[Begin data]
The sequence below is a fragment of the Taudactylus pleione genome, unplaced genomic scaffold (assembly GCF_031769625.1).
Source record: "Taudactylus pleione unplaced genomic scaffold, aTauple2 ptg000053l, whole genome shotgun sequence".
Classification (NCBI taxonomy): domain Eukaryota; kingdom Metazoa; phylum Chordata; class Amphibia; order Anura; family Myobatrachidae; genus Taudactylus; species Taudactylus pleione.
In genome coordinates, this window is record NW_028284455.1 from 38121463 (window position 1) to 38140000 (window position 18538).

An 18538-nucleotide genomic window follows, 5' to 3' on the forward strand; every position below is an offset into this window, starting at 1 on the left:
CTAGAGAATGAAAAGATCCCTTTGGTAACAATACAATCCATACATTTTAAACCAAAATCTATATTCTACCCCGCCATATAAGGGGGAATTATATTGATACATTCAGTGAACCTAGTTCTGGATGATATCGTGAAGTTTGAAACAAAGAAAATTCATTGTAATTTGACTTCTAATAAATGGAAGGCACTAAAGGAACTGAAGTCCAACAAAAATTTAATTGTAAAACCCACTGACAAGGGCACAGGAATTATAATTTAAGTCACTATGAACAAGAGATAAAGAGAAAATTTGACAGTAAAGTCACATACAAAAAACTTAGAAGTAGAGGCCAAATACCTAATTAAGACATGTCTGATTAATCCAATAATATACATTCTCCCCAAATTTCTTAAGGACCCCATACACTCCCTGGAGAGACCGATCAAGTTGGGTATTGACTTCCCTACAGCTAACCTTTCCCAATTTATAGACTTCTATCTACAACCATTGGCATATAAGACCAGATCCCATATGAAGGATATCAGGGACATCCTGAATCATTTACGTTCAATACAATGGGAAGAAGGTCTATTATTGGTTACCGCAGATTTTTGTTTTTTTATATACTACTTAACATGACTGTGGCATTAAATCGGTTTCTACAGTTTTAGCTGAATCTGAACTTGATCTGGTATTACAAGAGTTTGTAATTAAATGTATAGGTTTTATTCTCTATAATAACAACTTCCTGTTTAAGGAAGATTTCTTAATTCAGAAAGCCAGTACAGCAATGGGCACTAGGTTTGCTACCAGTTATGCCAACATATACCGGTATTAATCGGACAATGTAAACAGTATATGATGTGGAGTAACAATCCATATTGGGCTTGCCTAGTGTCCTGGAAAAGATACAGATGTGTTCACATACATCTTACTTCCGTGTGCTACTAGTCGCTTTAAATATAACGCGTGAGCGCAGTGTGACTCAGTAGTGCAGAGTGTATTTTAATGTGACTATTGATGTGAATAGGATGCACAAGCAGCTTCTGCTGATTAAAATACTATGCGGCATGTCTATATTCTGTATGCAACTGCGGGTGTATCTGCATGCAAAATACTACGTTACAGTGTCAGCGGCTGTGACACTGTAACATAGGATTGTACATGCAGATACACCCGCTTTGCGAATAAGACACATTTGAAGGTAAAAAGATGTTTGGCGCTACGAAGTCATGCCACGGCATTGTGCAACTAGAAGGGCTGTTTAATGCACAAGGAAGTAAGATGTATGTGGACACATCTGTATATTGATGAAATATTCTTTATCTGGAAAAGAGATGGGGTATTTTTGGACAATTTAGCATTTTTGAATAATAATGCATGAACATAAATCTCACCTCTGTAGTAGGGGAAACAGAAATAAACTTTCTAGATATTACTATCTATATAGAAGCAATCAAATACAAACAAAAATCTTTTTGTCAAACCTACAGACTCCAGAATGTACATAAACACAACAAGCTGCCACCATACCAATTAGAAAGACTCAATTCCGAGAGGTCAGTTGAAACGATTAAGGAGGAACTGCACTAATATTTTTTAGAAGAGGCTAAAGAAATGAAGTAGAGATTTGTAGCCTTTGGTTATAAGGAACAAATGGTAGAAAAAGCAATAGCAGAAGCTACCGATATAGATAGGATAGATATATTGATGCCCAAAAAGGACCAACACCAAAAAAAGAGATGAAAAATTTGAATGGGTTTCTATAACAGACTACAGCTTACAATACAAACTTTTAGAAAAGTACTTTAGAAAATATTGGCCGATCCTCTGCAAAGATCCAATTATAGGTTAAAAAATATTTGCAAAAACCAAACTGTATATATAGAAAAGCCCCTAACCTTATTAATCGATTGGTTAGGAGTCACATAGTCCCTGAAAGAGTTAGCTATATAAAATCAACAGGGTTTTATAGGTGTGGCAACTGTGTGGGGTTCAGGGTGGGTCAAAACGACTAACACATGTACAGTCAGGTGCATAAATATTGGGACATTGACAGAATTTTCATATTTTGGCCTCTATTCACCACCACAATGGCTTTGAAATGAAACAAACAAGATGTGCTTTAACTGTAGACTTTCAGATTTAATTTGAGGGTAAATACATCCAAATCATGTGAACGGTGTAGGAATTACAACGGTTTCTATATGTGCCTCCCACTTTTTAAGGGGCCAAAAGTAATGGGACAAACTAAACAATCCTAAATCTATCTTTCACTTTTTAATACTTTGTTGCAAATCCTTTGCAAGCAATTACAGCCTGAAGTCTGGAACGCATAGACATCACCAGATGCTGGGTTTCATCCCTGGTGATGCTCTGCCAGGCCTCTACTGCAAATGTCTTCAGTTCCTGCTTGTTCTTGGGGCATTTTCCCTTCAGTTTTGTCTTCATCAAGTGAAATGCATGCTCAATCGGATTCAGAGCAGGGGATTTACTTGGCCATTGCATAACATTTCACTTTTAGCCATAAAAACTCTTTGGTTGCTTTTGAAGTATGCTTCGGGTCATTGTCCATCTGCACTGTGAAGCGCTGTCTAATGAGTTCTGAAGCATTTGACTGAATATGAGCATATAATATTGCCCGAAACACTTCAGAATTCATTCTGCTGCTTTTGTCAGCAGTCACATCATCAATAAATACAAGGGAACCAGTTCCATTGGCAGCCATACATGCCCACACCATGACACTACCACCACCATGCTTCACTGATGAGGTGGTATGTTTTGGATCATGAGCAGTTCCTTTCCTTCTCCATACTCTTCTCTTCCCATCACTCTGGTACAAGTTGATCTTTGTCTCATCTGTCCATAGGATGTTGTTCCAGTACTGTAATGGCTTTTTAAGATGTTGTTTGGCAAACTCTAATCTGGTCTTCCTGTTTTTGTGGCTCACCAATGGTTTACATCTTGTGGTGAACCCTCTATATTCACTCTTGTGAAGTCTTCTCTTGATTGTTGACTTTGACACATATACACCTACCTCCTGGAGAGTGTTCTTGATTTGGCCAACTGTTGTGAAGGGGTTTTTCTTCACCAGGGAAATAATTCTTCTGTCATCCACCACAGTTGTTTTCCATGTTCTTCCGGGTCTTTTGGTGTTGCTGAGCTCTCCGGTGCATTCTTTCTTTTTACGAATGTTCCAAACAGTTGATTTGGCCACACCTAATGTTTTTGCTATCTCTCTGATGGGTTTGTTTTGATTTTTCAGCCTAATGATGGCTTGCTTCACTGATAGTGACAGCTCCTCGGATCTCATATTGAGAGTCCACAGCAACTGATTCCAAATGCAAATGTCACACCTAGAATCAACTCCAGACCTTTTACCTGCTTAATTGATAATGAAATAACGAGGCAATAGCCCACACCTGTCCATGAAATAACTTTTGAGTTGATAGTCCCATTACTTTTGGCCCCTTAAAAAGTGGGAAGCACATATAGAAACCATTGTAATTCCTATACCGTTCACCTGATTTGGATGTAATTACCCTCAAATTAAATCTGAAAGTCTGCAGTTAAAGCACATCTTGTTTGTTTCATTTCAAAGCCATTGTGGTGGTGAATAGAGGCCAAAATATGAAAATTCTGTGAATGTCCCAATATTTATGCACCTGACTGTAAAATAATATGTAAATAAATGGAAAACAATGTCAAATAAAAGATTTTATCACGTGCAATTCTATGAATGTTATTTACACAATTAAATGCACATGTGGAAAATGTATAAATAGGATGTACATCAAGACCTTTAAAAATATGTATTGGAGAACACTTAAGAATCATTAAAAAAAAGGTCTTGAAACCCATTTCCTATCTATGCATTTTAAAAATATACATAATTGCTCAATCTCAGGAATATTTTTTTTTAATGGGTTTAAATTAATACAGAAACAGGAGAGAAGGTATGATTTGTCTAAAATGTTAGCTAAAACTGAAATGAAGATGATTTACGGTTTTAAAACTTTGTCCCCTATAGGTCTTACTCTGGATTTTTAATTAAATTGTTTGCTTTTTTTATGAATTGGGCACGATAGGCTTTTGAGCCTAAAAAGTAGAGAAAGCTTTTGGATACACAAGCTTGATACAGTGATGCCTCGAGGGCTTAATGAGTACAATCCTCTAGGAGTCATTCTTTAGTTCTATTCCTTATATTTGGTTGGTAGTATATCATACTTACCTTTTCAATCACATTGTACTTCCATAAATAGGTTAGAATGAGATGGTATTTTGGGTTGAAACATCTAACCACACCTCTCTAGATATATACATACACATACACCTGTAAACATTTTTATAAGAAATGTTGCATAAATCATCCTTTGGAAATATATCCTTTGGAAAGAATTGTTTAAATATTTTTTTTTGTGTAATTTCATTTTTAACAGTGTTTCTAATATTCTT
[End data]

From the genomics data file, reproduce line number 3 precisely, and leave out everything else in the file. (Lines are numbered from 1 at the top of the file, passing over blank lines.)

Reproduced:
Classification (NCBI taxonomy): domain Eukaryota; kingdom Metazoa; phylum Chordata; class Amphibia; order Anura; family Myobatrachidae; genus Taudactylus; species Taudactylus pleione.